Assuming the deal closes at the end of calendar 2008, Microsoft's earnings per share will be "break-even or better" at least until the second full fiscal year after closing, "depending upon how quickly we can realize synergies, CFO Chris Liddell said Monday at an analysts' meeting in New York City.
That means the company would likely not post a positive EPS at least until late 2010 and probably not until calendar 2011, or during its 2012 fiscal year. Microsoft's fiscal year ends in June.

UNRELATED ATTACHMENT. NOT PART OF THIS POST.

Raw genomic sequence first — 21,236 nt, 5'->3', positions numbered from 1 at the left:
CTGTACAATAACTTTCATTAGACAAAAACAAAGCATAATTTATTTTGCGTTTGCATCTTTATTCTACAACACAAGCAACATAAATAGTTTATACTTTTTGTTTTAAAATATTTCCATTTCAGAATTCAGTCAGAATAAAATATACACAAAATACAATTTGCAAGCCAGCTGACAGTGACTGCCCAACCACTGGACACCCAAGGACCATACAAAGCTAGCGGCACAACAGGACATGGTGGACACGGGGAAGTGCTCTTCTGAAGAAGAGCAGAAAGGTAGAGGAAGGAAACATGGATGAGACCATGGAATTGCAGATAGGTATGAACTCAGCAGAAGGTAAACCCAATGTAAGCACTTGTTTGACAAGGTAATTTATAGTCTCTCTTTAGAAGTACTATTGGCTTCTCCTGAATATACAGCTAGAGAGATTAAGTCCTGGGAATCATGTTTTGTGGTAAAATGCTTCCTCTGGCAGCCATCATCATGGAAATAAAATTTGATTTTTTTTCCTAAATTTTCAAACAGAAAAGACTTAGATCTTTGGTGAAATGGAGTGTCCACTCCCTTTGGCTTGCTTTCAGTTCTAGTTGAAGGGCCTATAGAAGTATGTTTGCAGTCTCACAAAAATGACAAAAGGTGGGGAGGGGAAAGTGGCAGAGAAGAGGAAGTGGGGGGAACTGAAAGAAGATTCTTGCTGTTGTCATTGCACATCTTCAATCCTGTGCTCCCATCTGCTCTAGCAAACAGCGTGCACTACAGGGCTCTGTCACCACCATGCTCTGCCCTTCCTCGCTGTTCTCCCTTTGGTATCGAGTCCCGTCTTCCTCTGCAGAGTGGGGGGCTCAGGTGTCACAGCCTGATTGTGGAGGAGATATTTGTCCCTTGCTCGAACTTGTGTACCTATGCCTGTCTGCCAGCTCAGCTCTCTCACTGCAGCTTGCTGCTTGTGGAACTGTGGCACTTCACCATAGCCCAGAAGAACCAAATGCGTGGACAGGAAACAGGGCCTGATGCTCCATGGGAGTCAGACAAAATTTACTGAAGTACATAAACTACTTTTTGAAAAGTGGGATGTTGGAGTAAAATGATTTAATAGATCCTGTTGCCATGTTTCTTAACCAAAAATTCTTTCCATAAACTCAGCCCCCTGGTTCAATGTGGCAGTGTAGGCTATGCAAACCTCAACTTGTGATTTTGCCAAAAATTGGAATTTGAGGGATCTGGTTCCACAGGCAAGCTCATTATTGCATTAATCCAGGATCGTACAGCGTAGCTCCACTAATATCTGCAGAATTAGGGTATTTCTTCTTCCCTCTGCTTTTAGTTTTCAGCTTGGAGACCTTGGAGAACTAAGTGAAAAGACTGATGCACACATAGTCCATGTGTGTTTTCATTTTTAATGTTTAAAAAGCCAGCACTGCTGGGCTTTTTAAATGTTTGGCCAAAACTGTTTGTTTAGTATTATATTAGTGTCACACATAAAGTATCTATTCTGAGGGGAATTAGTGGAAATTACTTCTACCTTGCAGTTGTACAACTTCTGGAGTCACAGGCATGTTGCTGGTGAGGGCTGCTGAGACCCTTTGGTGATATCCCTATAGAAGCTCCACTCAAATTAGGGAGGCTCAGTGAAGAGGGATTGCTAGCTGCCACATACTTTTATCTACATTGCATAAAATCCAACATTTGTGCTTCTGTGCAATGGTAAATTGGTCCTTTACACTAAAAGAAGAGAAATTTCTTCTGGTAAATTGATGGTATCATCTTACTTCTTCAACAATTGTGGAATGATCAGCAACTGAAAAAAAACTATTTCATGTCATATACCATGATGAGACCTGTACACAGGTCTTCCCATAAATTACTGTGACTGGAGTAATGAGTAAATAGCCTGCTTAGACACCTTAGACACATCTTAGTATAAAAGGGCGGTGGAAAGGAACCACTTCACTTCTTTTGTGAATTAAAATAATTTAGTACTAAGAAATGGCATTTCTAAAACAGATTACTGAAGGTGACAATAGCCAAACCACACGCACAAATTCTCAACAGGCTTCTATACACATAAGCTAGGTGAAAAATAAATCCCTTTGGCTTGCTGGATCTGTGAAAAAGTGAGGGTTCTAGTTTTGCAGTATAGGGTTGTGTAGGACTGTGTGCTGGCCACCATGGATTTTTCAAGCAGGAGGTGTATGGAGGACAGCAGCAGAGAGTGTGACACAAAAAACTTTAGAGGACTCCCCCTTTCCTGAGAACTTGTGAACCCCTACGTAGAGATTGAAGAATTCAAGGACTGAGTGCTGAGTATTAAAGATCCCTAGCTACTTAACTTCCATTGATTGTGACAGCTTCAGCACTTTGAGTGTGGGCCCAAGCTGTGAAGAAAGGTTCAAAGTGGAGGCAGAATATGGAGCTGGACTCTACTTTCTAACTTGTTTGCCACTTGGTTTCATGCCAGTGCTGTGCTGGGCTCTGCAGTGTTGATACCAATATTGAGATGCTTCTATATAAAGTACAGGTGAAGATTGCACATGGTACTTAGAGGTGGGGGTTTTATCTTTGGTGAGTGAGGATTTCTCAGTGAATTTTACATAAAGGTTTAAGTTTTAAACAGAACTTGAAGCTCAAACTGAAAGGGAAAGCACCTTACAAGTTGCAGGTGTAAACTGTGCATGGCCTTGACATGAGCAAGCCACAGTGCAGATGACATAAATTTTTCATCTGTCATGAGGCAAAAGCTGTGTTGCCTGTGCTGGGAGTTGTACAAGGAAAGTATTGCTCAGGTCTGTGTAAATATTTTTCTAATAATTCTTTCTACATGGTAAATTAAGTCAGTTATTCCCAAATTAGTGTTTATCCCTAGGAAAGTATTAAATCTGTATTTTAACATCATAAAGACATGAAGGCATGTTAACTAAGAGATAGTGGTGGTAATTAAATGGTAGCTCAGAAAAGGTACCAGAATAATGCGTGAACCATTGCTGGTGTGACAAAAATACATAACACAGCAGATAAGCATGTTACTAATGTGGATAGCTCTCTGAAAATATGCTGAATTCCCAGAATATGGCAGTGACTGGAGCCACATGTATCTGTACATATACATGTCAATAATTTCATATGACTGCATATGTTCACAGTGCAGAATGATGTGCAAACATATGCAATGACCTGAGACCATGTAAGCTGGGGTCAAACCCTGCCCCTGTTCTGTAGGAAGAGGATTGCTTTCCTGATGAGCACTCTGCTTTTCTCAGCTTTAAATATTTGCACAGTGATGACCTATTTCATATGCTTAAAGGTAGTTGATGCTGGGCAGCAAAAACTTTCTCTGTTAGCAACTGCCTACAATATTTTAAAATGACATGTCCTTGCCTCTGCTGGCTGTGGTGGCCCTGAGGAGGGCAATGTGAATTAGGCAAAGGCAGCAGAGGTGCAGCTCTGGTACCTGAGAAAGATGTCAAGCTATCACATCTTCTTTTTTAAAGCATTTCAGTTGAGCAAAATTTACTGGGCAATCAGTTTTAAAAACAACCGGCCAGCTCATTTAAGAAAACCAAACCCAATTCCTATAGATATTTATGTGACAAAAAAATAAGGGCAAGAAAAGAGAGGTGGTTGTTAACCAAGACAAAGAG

Microsoft is expected to have EPS of $1.87 for fiscal 2008. The stock ended Monday's session down 26 cents, or 0.9% to $30.19.Under the proposed deal, Microsoft would pay $44.6 billion to Yahoo! shareholders, half in cash and half in stock. Issuing $22 billion in stock would still be less than the company "put back in 2007" in dividends and buybacks, Liddell said. Microsoft paid out 40 cents per share in dividends in fiscal 2007. And rather than depleting cash reserves, Microsoft will borrow to reduce its financial risk on the deal. The company is already taking on big technological risks, particularly with the integration, CEO Steve Ballmer said. Executives reiterated they believe they can find $1 billion in savings from the merger. "Scale is an important gain in terms of capital investment," Ballmer said. Search engine businesses pay out the same fixed costs to index 40 billion documents on the Web, regardless of the number of searches through that database. And by efficiently combining the two online advertising businesses, "an auction marketplace having greater depth of both buyers and sellers is going to have greater price realization," Ballmer said. With the cooperation of Yahoo management, the companies together could probably find more areas for cost reductions, he added. Ballmer said he had gotten "push-back from investors" on the company's intention to invest so heavily in its online services business, under which the Yahoo! deal would fall. But he said Microsoft intends to get to 40% share of the market for Internet advertising either with or without its competitor. "We have a chance to get farther sooner through the acquisition of Yahoo!" he said. Both companies go up against search and advertising giant Google (GOOG), which Ballmer estimates has about 75% of the paid-search market. He said he expects the deal to clear antitrust hurdles. The combination of Microsoft and Yahoo will make the marketplace more competitive by establishing a strong No. 2 competitor, he said, adding, "That will be the message we'll communicate to regulators." And even the combined businesses would not give Microsoft the dominant share of the market in their shared niches: In the United States, where both companies are strongest, the combination of Microsoft's Hotmail with Yahoo! mail would probably not be more than 20% of consumer email, Ballmer said. Despite the hit to Microsoft's bottom line, "We still believe we can grow revenue in double digits for fiscal 2009," Liddell said.